Hershey’s hasn’t announced much that’s new for Christmas this year, and it’s a little early for Holiday candy in some stores, but I did spy these new Hershey’s Peppermint Bark Bells at Target over the weekend.
As you’d guess with Hershey’s, the white confection is a quasi-mockolate like their Candy Cane Kisses. It’s made from sugar and a mix of vegetable oils including cocoa butter, palm, shea, sunflower and/or safflower. The ingredients list on the package is long, so long that it might account for why there’s no other marketing or propaganda on there. There’s the name of the product on the front and bag but nothing else ... no description, really nothing other than the obligatory ingredients and nutritional panel.
They’re pretty big, probably bigger than you’d think. A Hershey’s Kiss is about 4.75 grams while a Peppermint Bark Bell is 9.5 grams ... twice the mass. So a single serving is only 4 pieces for a total of 190 calories. The swirled foil is a mix of red, green and black (or maybe that’s brown) on silver.
The candy is simple structure: the top of the bell is a minty flavored white confection with nonpareil crunchies on top of a thin base of semi-sweet chocolate.
I can’t help myself, I like these. I like Smooth and Melty Mints even though I know they’re not real white chocolate. I don’t care. The white confection has a decent melt and mouth feel, it’s not quite silky-creamy but not completely grainy. There’s a good dairy note to it, it’s clean and fresh tasting with the peppermint addition. The dark chocolate base is dark enough that it balances out the sweetness of the bell. It’s a little on the dry side, but that’s okay.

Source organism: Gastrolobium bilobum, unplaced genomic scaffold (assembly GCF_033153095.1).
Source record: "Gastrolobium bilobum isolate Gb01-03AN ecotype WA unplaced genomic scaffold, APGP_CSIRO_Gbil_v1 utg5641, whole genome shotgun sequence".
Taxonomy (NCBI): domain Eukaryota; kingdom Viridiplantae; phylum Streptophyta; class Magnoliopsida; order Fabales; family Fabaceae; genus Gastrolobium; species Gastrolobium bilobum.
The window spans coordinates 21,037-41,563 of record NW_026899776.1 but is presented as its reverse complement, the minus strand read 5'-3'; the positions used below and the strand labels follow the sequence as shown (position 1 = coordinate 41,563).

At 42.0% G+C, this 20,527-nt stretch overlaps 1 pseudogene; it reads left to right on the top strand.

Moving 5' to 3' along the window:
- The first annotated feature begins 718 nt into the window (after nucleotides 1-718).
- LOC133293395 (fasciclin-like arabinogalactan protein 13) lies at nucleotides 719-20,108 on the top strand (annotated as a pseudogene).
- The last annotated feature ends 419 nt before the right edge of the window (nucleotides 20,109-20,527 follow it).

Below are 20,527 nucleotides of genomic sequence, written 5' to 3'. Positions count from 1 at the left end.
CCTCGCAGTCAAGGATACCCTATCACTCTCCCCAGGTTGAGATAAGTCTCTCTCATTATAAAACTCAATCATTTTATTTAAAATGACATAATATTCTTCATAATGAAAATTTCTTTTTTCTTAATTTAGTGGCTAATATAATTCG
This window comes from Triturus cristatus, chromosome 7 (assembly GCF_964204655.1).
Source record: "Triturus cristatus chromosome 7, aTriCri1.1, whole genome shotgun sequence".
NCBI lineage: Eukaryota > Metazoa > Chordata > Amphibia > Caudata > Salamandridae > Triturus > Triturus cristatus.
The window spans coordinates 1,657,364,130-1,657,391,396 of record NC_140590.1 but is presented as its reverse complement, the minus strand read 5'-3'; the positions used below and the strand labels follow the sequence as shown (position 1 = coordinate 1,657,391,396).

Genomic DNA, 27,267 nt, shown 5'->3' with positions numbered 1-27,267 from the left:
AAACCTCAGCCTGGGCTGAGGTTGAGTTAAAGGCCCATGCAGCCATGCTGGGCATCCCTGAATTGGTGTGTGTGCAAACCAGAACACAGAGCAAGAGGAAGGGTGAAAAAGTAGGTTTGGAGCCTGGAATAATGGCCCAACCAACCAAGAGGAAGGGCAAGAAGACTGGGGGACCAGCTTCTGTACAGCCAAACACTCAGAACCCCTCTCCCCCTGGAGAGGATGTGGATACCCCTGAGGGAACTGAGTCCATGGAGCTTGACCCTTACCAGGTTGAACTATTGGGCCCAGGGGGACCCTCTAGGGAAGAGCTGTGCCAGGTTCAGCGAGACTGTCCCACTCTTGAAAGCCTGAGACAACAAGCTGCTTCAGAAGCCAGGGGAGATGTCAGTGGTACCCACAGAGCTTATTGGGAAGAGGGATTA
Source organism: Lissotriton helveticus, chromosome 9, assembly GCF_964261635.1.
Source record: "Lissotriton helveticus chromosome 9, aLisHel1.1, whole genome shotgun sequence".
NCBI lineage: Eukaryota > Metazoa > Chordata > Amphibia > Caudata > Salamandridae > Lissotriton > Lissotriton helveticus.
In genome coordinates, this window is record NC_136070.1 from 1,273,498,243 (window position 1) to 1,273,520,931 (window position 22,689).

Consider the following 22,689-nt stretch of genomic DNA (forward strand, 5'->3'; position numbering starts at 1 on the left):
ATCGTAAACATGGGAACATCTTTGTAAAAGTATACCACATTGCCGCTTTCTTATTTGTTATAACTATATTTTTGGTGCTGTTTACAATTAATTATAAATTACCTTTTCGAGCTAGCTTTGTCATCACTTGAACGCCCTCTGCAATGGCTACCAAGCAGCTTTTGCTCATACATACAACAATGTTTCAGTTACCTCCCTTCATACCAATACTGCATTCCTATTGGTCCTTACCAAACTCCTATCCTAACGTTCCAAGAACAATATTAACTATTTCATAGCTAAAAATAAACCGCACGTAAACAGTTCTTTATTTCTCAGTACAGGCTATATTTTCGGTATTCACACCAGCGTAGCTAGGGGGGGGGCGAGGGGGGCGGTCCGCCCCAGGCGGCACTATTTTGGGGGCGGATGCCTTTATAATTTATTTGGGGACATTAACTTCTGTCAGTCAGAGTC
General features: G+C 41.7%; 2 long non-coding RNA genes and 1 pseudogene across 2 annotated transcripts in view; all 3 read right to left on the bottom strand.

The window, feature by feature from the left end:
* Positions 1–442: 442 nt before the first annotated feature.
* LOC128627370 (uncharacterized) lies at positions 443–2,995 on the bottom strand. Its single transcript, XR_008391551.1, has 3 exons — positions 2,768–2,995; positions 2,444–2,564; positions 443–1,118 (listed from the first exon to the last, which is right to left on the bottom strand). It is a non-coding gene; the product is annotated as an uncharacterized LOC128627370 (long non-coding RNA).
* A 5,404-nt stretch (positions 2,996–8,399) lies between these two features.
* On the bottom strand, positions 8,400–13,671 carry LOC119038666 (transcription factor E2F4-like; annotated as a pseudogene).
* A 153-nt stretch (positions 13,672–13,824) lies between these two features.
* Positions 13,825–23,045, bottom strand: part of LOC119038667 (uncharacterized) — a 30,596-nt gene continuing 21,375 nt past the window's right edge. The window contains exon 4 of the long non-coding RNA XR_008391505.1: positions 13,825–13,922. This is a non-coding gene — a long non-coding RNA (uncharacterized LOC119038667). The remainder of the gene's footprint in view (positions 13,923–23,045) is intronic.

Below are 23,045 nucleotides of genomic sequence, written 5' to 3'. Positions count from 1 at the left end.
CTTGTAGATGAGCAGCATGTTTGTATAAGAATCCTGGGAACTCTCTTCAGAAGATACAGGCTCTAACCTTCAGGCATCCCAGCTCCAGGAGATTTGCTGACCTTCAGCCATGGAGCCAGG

It’s a very sugary confection, and one goes a long way (remember, it’s twice the size of a Hershey’s Kiss) but it’s just enough for me to get my white minty fix. I’ll probably still stick with the M&Ms White Chocolate Peppermint, since it’s all cocoa butter, but the foil wrapping on these would still be great in a candy bowl. The Dove Peppermint Bark is very similar, though quite a bit creamier but a bit more tame on flavors, and is still tops especially in ingredients.
Hershey’s is slowly rolling out its Rainforest Alliance certified line, starting with Bliss. I don’t know when they’ll get around to the holiday products but all of their chocolate is supposed to be ethically certified by 2020. Ingredients also include palm oil which should be RSPO certified by 2014. Other ingredients of note, artificial colors (in the nonpareils) and PGPR in the chocolate.
Friday, November 1, 2013
It’s the day after Halloween and a lot of kids are sitting around ranking the candy they took home from Trick-or-Treating. Many come down to three piles - the good chocolate stuff, the tasty sugar candy and then the bad sugar candy. The grown up candy like Necco Wafers often ended up there. You might eat it, but only after everything else is gone.
Stark Assorted Candy Wafers are another one of those crunchy disk candies (now made by Necco since the merger back in 1988) that just don’t come to mind as a favorite candy. But they’re still a valid candy format. What sets the candy wafers apart from other candies are the texture and flavor variety. The wafers are made from a dough of sugar held together with gelatin and vegetable gums which is colored and flavored then stamped out into coins.
There are 19 candy disks in the package. It’s a bit more packaging than Necco Wafers. There’s a little brown paperboard tray that the candies are stacked in, and the whole thing is wrapped in clear cellophane, instead of the glassine wrapped roll of Necco Wafers.
There are six colors: White, Yellow, Pink, Orange, Green, Purple.
The texture is slightly airier and crunchier than Necco Wafers. They’re also not as dense as Sweehearts. The flavors are subtle but the colorings are a little more vibrant than Necco Wafers.
Green is Lime. It’s light and a little ordinary but pleasant.